pages 18-19 page 20insert 

The Gallery
Contact Us


British, ca. 1840s

The rising interest in botany and horticulture in the nineteenth century and Victorian notions of proper female accomplishment are colorfully displayed in this singular stenciledandpainted panel. By the early decades of the century, both gardening and the nursery trade were thriving commercial forces. Manuals, treatises, seed catalogues, botanical illustrations, and periodicals offering a wealth of information and advice on topics related to these pursuits targeted an audience of specialists and amateurs alike. During this period of increasing urbanization and industrialization, as well as scientific exploration and empirical study, the garden offered respite, beauty and the opportunity to show off the most fashionable specimens. At the same time, in the context of hardening notions of gender roles, both gardening and botanical painting were deemed particularly appropriate for women. Numerous publications informed the “softer sex” on how to design, plant and maintain gardens; one small guide of 1836, for example, equated a welltended garden—the responsibility of the wife—with a happy marriage. In addition to a thorough familiarity with ornamental flora and their cultivation, women of the leisured classes were expected to be skilled in the arts of drawing and painting the “beauties of nature.” Beginning in the late eighteenth century, instruction manuals appeared, some with illustrations in black and white to be colored at home, and well-known botanical illustrators included highranking and wealthy women among their pupils.

The artistically sensitive and talented woman who painted this panel, possibly a runner, depicted a variety of species that were widely popular in the 1830s and 1840s and often recommended in contemporary gardening books. In the symmetrical composition, thick, twining clusters of pink and blue morning glories amidst dense foliage form gentle mounds along the borders, while sprays of sweet peas, iris, bluebells, flax, roses, fuchsias, honeysuckle, geranium, aster, St. John’s Wort, and more morning glories fill the centers. The artist used both stenciling and painting in her meticulous rendering and shading of the flora. The morning glory blossoms and leaves are stenciled, while the stems connecting them and the abundant tendrils are painted; the sprays are either painted or stenciled, or done in combination. The insect denizens of this garden brought indoors— flitting Tortoiseshell butterflies, a damsel fly, an Eyed hawk-moth, a scarab beetle, a nectar-seeking bee and wasp, and creeping caterpillars—are all delicately painted. An English publication of 1829, The Art of Drawing and Colouring from Nature, Flowers, Fruit, and Shells, included a section on painting and stenciling on velvet, and featured illustrations of many of the flowers seen here as possible subjects of study.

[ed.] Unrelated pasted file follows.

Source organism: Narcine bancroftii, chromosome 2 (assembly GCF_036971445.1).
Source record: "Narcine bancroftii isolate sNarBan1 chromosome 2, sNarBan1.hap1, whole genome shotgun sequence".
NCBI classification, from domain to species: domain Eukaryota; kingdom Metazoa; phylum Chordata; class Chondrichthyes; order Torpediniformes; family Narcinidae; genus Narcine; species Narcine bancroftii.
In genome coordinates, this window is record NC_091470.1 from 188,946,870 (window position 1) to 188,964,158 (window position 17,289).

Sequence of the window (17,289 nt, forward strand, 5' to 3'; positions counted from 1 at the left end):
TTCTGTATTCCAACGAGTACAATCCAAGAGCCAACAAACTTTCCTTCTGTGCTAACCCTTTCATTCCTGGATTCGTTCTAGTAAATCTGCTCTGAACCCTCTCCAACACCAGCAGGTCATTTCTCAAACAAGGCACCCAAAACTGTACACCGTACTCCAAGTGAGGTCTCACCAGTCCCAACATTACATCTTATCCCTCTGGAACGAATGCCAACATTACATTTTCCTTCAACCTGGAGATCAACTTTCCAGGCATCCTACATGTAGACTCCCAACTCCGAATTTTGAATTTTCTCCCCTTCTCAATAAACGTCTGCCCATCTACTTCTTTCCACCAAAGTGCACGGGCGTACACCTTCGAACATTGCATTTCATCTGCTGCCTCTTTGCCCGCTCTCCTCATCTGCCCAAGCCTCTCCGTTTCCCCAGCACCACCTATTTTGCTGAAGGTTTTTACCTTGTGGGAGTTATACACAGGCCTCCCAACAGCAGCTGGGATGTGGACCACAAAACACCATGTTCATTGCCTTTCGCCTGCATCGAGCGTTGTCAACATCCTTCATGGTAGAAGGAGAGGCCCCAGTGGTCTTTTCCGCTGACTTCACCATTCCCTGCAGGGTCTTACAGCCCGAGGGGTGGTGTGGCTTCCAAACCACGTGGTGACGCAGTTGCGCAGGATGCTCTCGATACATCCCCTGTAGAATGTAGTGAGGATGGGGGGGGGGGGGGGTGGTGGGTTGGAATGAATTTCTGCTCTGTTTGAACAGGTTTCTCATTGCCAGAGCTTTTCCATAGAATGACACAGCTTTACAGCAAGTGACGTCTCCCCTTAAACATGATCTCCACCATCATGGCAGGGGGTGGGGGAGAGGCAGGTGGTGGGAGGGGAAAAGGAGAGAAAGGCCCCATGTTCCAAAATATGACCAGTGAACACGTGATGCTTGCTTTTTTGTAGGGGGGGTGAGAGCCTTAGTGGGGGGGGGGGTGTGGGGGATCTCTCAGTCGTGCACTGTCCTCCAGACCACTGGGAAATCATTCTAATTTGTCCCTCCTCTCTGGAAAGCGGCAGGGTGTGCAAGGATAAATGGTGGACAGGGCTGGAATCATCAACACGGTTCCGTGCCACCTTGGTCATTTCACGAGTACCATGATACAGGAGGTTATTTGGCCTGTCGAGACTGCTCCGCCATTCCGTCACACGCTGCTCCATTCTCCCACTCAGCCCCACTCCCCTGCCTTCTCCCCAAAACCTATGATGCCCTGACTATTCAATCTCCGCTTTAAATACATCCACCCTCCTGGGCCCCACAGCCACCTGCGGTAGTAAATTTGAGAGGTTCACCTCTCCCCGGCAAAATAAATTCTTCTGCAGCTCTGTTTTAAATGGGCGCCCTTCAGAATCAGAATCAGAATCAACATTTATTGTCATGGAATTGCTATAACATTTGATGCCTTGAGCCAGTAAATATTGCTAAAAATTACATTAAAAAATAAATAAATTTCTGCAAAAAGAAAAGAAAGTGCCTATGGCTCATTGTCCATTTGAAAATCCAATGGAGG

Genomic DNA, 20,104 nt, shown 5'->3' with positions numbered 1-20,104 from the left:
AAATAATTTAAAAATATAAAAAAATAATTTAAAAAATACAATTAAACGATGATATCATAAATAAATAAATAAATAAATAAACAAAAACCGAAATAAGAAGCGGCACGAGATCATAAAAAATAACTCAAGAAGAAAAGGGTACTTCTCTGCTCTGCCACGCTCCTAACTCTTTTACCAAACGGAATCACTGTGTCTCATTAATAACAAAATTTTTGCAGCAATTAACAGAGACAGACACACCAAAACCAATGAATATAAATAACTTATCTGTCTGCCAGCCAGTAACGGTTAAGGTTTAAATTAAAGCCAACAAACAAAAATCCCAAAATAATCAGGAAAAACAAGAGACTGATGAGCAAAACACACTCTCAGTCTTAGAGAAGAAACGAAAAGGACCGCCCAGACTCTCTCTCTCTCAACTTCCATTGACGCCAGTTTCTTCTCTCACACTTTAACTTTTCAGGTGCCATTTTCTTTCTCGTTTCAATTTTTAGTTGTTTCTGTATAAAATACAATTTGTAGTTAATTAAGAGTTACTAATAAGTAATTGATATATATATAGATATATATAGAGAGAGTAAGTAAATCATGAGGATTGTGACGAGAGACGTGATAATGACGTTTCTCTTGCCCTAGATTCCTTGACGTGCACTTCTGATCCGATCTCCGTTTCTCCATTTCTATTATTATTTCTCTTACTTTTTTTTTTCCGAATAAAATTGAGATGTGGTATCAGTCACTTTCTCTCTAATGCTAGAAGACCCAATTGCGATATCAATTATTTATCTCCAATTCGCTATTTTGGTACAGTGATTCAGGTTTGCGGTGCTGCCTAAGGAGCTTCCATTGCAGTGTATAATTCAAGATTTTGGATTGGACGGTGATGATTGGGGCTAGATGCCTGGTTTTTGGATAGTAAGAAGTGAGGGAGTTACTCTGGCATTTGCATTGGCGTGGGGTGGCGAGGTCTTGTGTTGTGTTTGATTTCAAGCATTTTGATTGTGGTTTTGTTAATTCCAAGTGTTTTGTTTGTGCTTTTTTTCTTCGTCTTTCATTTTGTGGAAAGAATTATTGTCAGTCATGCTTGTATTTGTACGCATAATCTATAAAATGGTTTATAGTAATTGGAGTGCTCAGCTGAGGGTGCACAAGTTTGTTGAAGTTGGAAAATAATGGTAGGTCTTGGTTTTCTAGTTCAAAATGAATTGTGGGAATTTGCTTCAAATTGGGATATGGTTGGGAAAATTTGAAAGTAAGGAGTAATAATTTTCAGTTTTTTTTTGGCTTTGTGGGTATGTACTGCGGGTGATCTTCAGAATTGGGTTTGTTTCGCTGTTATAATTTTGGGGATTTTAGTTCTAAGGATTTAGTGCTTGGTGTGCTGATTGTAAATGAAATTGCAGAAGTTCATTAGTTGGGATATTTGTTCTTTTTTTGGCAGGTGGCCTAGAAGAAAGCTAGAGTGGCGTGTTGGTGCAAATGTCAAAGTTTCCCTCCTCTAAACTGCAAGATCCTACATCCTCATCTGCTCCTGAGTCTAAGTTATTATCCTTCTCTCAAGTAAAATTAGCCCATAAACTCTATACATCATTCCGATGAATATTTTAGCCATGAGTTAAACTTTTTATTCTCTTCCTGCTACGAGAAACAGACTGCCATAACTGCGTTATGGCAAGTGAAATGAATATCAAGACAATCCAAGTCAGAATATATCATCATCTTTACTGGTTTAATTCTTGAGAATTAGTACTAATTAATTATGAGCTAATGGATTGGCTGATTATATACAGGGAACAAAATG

Stenciled-And-Painted Cotton Panel (detail)

The most intriguing aspect of this piece is the inclusion of words and phrases, in both English and French, disguised among the curlicue tendrils of the morning glories—a clever, if deliberately inaccurate, botanical conceit. Hidden along one side of the panel, the slender shoots spell out: “Dear me,” “ma chere,” “courage,” “My Eye,” “where the bee sucks there suck I,” “quite comme il faut, n’estce pas? oui,” “J’en suis fatigued,” “Elizabeth,” “E Smith,” “fine,” “very well done,” and, in the center, “Finis.” Nestled among the phrases and foliage are two tiny, women’s faces framed by dark, curling tresses, an eye, and diminutive figures including a horse and rider, a cow, a dog, a cat, and a piglet, some identified by name.

It is tempting to conjecture that the piece was intended as a token of affection to another woman. Although difficult to determine, it is possible that the selection or combination of blossoms express the highly developed symbolic language of flowers that characterized the overt sentimentality of the Victorian period. Although their meanings vary among the many published texts, honeysuckle was often equated with bonds of love, bluebells with constancy or gratitude, sweet peas with attachment or departure, aster with variety, morning glory with uncertainty, and fuchsia with confiding love. Whether given away or kept by the artist— perhaps “E Smith”—the exceptional condition of the panel, including the intact details on the insects, indicate that it was little used, if at all. Working within the expectations and limitations of mid-nineteenth century feminine gentility, she created a vividly beautiful textile that was rightfully treasured.

Provenance: Ex-collection Tasha Tudor.

74.5”H x 23.5”W

pages 18-19 page 20insert  

Copyright©2002-2018 Cora Ginsburg LLC. All Rights Reserved.